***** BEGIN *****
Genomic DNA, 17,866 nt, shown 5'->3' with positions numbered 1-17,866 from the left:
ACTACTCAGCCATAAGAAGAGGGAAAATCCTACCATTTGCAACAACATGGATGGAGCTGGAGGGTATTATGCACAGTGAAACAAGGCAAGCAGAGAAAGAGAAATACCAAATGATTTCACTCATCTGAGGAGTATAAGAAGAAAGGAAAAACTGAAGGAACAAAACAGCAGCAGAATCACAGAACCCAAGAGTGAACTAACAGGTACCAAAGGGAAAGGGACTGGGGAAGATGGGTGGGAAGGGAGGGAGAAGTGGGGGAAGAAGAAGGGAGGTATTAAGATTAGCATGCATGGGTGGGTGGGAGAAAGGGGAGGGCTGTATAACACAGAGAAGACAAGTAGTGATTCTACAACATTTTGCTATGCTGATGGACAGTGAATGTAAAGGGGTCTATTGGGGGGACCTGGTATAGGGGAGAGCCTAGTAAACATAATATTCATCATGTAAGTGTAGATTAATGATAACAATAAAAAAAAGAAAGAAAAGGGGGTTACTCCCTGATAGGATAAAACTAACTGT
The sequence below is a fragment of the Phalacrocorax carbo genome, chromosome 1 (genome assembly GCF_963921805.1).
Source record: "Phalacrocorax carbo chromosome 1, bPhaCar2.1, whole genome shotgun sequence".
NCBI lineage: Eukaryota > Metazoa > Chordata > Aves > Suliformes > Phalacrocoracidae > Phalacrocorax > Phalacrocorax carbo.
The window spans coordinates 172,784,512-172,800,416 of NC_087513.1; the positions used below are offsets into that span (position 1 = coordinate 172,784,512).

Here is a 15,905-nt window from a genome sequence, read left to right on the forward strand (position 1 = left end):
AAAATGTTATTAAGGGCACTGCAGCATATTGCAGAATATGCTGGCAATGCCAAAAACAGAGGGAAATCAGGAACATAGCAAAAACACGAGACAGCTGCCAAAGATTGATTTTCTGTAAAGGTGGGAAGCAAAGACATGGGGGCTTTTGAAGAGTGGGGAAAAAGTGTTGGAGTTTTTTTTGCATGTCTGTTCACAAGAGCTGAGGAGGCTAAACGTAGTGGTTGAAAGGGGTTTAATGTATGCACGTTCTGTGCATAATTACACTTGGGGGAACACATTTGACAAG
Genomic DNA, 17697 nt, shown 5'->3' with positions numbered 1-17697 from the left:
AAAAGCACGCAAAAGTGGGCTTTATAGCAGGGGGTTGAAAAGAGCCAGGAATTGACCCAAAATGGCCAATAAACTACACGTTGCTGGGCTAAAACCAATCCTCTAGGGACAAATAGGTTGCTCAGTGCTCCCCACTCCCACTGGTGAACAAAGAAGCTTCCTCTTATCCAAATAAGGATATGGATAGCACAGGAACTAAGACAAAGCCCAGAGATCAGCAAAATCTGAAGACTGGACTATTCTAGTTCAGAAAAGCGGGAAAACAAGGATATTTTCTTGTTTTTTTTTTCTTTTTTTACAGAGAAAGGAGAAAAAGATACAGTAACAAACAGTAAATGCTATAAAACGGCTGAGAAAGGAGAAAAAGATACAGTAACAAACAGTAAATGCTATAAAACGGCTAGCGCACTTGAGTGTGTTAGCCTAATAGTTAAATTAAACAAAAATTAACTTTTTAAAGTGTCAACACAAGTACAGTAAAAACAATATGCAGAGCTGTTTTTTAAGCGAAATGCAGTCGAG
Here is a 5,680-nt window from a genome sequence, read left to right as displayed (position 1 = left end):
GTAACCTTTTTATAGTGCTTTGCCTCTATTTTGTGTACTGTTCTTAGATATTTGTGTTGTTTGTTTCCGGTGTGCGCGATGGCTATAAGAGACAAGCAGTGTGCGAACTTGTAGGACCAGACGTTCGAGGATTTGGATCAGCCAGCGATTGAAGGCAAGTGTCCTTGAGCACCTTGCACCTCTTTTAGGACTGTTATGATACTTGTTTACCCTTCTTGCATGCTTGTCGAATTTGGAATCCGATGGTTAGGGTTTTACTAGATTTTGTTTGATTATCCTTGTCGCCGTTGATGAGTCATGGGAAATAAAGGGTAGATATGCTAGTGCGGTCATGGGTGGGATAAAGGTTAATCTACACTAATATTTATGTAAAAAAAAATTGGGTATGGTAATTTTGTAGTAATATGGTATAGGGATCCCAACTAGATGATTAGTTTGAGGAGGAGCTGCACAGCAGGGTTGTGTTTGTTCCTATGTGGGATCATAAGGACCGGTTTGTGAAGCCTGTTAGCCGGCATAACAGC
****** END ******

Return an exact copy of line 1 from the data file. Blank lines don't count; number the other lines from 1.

Genomic DNA, 17,866 nt, shown 5'->3' with positions numbered 1-17,866 from the left: